Saturday, June 23, 2001

The message of MasterCard's "Priceless" campaign has always bothered me. "Spending money will make you happy! Spending money you don't have will make you happier!"

But a recent commercial captured the spirit of our trip, thus earning a reprieve from my spite. In it, two young men pull into Boston in a VW bus. They wend through Boston's streets, then pull up to Fenway Park, where they run around and gape. The voiceover goes something like:

Vintage Red Sox cap: $25

Guide to Fenway Park: $7.

Seats by the Green Monster: $50.

Eight stadiums down, 22 to go: priceless.

For the record, of the 30 parks currently employed as houses of baseball, I have attended games in nine (Wrigley Field, Comiskey Park, the Coliseum, Pacific Bell Park, the Metrodome, Coors Field, Oriole Park, Miller Park and Busch Stadium), not counting the four no longer in use (Old Comiskey, Candlestick Park, County Stadium and the Kingdome). This trip will knock off four more (Veterans Stadium, Fenway Park, Yankee Stadium and Jacobs Field).

Top five parks at which I've seen a game? I'm glad you asked.

  1. Wrigley Field
  2. Pac Bell Park
  3. Old Comiskey
  4. The Coliseum (pre-Mount Davis)
  5. County Stadium


Friday, June 22, 2001

Luke's Codes of Baseball Etiquette, first in a series:

A lost wager today sent me to the Yum Yum Donuts next to Wrigley Field, where the Brewers were visiting for a day game. As late as 20 minutes after first pitch, hundreds of supposed fans milled outside the gates and streams of passengers still spilled from the El. What a disgrace.

I don't care how far we're driving in the morning: We will not be late for a game on our trip. We will be there on time or not be there at all. And unless one of us suffers a medical calamity that requires immediate surgery, we will stay for the final out. "You fell down the stairs and broke your arm? What? And you're choking on a hot dog? And your clothes are on fire? Suck it up. We're staying. Here, have an Advil."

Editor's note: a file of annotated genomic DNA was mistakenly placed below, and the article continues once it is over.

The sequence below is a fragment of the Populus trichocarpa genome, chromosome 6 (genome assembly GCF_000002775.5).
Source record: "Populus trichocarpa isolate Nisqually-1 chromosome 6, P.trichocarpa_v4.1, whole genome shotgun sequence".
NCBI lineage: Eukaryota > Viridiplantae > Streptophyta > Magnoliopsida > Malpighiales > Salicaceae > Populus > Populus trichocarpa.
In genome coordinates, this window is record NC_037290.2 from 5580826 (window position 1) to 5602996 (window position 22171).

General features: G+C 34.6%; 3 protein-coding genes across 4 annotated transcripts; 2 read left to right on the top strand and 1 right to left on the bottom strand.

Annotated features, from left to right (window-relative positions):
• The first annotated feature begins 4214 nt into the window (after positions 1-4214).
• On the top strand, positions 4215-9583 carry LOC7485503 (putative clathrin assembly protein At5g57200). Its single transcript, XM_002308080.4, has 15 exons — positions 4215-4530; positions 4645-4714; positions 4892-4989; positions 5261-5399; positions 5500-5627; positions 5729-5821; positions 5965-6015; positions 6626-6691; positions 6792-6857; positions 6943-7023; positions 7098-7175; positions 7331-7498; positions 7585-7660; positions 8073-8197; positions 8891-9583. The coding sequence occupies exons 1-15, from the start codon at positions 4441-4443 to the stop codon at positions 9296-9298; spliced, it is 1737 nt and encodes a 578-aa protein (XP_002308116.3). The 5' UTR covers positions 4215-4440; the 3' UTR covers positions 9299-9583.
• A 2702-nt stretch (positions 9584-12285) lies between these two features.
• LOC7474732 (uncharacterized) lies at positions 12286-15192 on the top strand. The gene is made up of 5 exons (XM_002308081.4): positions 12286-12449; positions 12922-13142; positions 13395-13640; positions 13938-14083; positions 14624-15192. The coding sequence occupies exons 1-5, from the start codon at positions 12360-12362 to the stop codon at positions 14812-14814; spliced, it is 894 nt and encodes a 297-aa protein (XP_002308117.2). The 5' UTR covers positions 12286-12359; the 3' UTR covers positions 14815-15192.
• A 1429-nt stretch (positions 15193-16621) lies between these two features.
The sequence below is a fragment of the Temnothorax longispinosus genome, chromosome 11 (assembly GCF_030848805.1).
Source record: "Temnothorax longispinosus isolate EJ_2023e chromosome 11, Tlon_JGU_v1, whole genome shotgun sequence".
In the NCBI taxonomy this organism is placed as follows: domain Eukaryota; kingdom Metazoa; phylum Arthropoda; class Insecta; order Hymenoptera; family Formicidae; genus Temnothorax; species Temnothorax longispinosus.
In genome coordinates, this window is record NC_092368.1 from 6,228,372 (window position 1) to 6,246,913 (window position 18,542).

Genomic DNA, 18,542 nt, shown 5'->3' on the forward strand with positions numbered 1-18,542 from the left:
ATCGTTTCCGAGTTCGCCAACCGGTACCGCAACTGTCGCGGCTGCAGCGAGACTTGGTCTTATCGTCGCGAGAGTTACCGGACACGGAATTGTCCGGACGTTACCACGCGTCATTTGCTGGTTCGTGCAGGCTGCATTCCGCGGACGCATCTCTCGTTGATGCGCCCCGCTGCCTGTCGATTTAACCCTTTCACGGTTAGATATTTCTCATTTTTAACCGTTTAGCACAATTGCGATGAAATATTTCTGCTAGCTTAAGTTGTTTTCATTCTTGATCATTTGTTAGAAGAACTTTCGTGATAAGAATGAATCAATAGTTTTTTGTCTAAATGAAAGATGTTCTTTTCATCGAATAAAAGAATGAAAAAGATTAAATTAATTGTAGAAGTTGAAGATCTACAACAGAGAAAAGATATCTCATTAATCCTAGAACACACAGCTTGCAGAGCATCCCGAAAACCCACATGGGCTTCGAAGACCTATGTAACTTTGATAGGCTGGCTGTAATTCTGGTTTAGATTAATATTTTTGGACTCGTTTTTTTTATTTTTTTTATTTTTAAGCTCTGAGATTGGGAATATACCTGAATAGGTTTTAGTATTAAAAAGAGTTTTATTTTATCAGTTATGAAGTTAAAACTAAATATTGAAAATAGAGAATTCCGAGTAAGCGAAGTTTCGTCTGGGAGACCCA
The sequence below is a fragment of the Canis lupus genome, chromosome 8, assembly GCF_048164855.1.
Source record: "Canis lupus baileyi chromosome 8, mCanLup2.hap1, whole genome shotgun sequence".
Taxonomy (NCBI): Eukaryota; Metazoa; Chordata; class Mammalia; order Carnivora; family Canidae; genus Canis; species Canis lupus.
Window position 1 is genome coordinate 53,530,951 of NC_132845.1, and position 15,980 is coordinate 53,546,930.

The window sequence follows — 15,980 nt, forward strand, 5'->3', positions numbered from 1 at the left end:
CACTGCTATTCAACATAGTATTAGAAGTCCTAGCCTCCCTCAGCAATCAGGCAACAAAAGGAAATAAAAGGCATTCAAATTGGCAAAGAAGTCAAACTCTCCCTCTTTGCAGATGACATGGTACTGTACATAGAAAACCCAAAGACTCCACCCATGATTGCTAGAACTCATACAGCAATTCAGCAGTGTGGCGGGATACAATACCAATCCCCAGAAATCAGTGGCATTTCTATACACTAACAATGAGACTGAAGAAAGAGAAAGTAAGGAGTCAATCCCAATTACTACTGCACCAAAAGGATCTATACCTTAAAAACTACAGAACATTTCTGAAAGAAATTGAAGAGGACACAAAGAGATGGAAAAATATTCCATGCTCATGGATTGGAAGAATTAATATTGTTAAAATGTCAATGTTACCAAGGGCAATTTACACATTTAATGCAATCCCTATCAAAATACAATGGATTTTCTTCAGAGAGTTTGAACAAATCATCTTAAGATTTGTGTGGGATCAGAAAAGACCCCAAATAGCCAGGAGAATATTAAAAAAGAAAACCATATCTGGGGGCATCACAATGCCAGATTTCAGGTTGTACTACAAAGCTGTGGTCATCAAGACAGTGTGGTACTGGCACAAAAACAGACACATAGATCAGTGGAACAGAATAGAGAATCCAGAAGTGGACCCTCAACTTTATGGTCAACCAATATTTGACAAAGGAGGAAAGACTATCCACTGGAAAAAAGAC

Thursday, June 21, 2001

For this trip we plan to use my brother's truck, a 1996 Ford Ranger, so this week I took it on a test run to St. Louis for Monday's Cardinals-Cubs game. It's not as nimble as a sedan, but I found it surprisingly comfortable over the long haul. I enjoyed having a higher vantage point without the embarrassment of driving an SUV. The only liability is the modest mileage (22 mpg against the wind, 23 with). Sandy has suggested we rent a car with better fuel economy, but I've run the numbers: Gas would have to climb to about $6/gallon for this to be practical.

In the top of the sixth, I was writing down some ideas for this blog when Sammy Sosa hit a home run about 20 feet to my right. If you caught the highlight, you may have seen a small blue blur in the bottom-right corner shoot up his hands, one of which held a piece of paper, the other a glove. That blue blur was me. Sandy has the clip saved on his TiVo. If he can figure out how to take a screenshot, I'll post it here.


I was going to say "glove," but I thought it might be misinterpreted as a winter glove, and I'd hate for people to think we were too wussy to handle New England weather in September without added hand protection. "Mitt" seemed more descriptive.

And I always call it "soda pop." That way, I can piss off both sides at the same time.


What do we call those things baseball players put on their hands? It's nothing against Sandy, but the word "mitt" has always rankled me. This may be a regional difference, but I've always preferred "glove." "Mitt" sounds too much like "mitten," and grown men do not wear mittens, thank you very much. It's a linguistic schism similar to that between "soda" and "pop."

And why do we need a bat?


Things we can't forget to bring, first in a series:

Mitts. Balls. A bat. A book on baseball history/trivia. Rollerblades. Camera, digital and analog. Tripod. Powerbook. Extra PB batteries. Extra AA(A) batteries.


Wednesday, June 20, 2001

And we're off!



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